How does Marlow maintain suspense when he is telling the story?
Marlow fully captures the attention of the others on board the Nellie early in the frame story by suggesting that the tale he is about to tell is not only one that changed his life forever but also has the power and potential to change their lives as well. Conrad's reference to Marlow sitting "like a Buddha figure" also suggests that there is some kind of eternal, life-altering truth, wisdom, and insight within the tale. He states:
"to understand the effect of [his journey up the Congo River] on me you ought to know how I got out there, what I saw, how I went up that river to the place where I first met the poor chap [Kurtz]. It was the farthest point of navigation and the culminating point of my experience. It seemed somehow to throw a kind of light on everything about me--and into my thoughts. It was sombre enough too--and pitiful--not extraordinary in any way--not very clear either. No. Not very clear. And yet it seemed to throw a kind of light."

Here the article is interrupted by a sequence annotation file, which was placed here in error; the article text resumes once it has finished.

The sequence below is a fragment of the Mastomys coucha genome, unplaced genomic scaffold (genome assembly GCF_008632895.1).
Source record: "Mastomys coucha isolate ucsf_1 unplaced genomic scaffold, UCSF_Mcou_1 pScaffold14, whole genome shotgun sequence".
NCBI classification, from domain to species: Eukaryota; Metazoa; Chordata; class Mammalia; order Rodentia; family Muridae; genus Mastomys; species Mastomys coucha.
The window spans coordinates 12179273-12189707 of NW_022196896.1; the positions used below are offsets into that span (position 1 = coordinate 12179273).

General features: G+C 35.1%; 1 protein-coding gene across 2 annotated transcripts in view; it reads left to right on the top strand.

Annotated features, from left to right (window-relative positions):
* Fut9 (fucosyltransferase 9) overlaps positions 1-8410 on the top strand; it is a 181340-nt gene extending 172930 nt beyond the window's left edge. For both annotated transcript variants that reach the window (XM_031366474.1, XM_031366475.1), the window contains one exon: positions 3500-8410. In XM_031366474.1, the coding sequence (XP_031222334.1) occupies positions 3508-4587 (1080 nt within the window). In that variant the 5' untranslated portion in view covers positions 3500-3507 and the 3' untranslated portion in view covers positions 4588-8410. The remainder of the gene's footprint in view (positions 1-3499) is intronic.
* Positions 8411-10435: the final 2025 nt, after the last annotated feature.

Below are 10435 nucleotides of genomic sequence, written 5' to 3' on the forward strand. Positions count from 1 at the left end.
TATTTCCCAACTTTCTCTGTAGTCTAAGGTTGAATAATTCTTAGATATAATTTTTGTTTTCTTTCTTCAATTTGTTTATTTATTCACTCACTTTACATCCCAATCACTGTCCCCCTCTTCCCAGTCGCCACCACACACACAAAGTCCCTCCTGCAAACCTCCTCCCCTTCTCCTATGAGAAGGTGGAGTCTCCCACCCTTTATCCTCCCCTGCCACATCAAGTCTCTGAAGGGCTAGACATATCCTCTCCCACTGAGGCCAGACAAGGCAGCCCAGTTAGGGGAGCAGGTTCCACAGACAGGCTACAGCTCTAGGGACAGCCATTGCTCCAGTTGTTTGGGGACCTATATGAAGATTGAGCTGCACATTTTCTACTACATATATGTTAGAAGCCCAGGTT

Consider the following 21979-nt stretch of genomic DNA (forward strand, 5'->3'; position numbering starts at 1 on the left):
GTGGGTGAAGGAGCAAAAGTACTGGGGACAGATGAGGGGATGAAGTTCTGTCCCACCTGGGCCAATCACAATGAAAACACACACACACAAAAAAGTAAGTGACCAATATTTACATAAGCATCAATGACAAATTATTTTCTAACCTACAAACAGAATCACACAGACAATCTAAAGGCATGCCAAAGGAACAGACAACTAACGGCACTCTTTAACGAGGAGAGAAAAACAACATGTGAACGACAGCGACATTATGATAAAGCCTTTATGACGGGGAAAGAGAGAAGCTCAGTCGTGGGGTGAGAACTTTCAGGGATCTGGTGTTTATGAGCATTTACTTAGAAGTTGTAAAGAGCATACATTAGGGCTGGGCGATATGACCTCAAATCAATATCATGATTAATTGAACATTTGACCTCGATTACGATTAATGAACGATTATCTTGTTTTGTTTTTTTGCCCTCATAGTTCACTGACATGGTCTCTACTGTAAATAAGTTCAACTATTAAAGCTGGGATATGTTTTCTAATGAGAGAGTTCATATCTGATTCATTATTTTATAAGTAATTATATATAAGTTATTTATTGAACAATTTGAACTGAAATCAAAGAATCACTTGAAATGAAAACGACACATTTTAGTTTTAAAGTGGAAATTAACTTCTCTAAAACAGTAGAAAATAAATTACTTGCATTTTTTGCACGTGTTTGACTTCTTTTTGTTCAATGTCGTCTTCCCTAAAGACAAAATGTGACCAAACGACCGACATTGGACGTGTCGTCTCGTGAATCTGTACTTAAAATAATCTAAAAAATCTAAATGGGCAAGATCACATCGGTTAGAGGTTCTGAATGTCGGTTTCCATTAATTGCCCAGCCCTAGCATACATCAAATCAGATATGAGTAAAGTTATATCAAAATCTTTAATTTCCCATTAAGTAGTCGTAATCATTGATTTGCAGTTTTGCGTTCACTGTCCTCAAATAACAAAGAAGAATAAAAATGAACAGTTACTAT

But it is the mystery surrounding Kurtz that continually draws the men on board the Nellie and the reader into the story. We want to know who he is, whether or not all of these rumors we have heard about him are true, and we want to witness him ourselves. Conrad and Marlow are experts and stringing all of us along with tiny crumbs of details, leaving questing for more information--just as Marlow himself is at the time of his journey up the Congo River.